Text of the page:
Tourism tax headed to state officials
MONTICELLO — A town resolution to pass a two percent tax onhotel/motels and prepared food, commonly known as the “tourismtax”, was sent to the state Legislature last week.
Local legislators are expected to make the resolution into abill for consideration this session, according to Mayor DavidNichols.
The tax would add two percent to taxes paid by the customer tofund economic development.
“We are going to use this money for the enhancement of parks andrecreation,” Nichols said.
The city invited town business people who would be effected bythe new tax to attend a meeting for input and feedback. Nicholssaid four of the 13 businesses invited attended and following themeeting most were not upset with the tax.
“There are two common misconceptions about this tax and after wetalked about them, I think almost everyone was satisfied,” hesaid.
Nichols said the first misconception is that the business ownersare the ones taxed. The mayor said the tax is actually passed on tothe consumer and the business is not effected, other than having alittle additional paperwork when submitting taxes.
The other misconception, he said, is that the state receivessome of the money. In actuality, 100 percent of the funding isreturned to the town.
“My preliminary figures show that the tax will bring $30,000 ayear,” Nichols said.
Monticello is also attempting something rarely, if ever, donewith a tourism tax in Mississippi. Plans are to split the fundinggained from the tax 50/50 with the county, up to $25,000. In otherwords, if the tax generates the estimated $30,000, both the countyand town would receive $15,000. However, if the tax should generate$60,000, the town would receive $35,000 and the county $25,000.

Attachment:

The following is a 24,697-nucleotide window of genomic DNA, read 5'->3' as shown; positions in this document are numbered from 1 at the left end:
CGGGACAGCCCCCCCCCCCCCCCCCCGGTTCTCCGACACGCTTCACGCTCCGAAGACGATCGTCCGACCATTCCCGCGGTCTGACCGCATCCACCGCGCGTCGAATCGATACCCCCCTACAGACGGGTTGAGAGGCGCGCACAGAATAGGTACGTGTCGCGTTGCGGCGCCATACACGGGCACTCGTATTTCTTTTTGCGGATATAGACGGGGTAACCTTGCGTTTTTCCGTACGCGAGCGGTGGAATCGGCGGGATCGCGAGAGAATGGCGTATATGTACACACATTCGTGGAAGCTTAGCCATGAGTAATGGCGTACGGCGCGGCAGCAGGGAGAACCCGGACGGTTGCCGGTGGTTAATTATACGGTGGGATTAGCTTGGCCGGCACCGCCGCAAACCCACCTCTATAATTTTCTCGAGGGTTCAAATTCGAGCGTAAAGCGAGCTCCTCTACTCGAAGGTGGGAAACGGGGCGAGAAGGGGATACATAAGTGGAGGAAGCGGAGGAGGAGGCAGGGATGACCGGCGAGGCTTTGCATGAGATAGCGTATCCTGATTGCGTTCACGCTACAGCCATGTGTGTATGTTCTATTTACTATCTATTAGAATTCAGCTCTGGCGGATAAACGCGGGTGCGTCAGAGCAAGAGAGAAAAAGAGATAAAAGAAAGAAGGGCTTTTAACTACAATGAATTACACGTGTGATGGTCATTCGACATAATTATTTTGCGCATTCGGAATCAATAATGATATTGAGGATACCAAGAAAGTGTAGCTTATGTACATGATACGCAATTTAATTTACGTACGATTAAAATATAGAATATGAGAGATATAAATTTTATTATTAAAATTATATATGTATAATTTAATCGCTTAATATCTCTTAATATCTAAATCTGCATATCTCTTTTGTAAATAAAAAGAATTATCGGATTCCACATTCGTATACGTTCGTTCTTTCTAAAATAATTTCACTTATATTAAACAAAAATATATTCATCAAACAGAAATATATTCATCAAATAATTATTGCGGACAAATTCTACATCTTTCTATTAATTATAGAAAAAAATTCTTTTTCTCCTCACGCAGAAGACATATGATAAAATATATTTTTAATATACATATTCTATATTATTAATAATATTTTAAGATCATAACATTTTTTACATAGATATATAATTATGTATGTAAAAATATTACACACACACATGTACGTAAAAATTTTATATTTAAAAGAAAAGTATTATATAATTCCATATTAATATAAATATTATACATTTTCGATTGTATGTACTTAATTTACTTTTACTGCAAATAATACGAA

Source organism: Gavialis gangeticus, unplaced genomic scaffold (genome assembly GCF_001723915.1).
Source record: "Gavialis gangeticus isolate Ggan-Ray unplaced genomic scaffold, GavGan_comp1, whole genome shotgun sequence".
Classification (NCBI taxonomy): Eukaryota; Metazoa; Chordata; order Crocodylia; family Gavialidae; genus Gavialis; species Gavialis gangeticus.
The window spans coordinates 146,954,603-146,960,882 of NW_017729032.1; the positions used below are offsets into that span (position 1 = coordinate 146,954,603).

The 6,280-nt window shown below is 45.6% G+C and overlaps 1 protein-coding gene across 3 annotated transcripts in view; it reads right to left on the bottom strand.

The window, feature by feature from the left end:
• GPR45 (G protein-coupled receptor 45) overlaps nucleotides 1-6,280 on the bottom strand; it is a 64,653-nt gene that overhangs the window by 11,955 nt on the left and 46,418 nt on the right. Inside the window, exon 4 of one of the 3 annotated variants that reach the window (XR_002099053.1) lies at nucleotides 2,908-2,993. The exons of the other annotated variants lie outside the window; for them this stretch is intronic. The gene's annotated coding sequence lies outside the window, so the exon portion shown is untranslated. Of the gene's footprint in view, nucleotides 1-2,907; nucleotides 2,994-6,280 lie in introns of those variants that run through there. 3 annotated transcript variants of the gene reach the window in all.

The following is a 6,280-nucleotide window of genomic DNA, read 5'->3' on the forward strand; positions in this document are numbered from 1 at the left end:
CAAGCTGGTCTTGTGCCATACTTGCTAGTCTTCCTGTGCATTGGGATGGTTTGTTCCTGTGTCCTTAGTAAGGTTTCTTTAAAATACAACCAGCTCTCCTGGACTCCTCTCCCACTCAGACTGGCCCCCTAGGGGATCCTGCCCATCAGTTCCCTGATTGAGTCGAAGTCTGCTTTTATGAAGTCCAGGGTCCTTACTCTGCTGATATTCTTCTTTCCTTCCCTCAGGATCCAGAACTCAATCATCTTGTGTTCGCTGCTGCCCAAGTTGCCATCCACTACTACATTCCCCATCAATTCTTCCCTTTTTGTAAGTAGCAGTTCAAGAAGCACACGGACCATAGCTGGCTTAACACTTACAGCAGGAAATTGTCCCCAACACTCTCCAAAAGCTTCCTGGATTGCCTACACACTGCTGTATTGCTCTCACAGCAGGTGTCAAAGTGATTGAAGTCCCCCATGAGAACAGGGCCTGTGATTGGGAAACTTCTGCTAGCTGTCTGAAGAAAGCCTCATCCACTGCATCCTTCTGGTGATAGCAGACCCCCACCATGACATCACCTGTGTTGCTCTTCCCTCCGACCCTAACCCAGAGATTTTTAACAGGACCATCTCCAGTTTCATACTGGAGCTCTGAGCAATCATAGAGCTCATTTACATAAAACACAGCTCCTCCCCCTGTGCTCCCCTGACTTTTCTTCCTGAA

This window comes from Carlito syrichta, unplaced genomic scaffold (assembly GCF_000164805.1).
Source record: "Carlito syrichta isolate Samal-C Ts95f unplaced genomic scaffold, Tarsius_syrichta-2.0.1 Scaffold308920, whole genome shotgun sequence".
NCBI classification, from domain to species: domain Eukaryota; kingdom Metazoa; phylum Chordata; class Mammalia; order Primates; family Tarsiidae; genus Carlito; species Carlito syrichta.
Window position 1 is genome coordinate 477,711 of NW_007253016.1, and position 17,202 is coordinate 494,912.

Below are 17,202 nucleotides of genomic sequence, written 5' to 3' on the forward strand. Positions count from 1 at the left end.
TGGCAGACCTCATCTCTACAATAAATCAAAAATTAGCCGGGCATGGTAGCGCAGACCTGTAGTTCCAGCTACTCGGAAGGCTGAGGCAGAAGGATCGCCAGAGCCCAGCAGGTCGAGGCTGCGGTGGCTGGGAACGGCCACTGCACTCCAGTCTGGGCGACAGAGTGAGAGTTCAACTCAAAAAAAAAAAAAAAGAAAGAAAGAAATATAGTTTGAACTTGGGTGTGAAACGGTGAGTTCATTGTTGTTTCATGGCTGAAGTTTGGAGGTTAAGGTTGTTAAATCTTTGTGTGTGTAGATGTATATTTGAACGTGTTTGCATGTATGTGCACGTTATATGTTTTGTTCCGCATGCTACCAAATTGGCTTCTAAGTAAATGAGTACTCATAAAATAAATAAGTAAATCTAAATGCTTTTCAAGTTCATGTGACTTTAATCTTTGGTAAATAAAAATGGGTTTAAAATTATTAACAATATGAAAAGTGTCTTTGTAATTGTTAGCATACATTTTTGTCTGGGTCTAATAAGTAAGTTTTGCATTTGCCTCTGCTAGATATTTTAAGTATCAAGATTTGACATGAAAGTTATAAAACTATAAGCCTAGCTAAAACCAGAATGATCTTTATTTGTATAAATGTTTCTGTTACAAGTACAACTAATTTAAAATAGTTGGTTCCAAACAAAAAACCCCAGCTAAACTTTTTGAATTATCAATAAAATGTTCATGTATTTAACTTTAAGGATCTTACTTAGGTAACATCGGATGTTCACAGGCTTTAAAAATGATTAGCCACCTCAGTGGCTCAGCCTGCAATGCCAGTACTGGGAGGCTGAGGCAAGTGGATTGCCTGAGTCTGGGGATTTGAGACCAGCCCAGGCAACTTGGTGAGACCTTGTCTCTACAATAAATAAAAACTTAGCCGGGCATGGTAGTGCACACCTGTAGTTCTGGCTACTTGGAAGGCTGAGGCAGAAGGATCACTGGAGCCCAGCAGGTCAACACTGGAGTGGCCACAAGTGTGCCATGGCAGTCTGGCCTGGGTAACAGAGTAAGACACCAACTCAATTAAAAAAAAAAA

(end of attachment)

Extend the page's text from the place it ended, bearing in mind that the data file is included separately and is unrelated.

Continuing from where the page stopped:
“I’ve never heard of a city giving a county part of the money,”Nichols said. “I’m not sure if anyone has done it before.”
The mayor said the city’s portion of the funds would be used toenhance Atwood Water Park. Options being considered include cabins,paved camper slits and a wiring upgrade, among others.
The county could only use the funds for the building,maintenance and operation of the news sports complex on F.E.Sellers Highway south of Monticello.
“Both of these projects will bring other people into town,”Nichols said. “These people will need to eat and that will increasethe restaurants’ business. This is a true economic tool.”
The mayor added that the tax is already in use by manyMississippi towns, including all the big cities, and has notprevented anyone from eating or lodging at theirestablishments.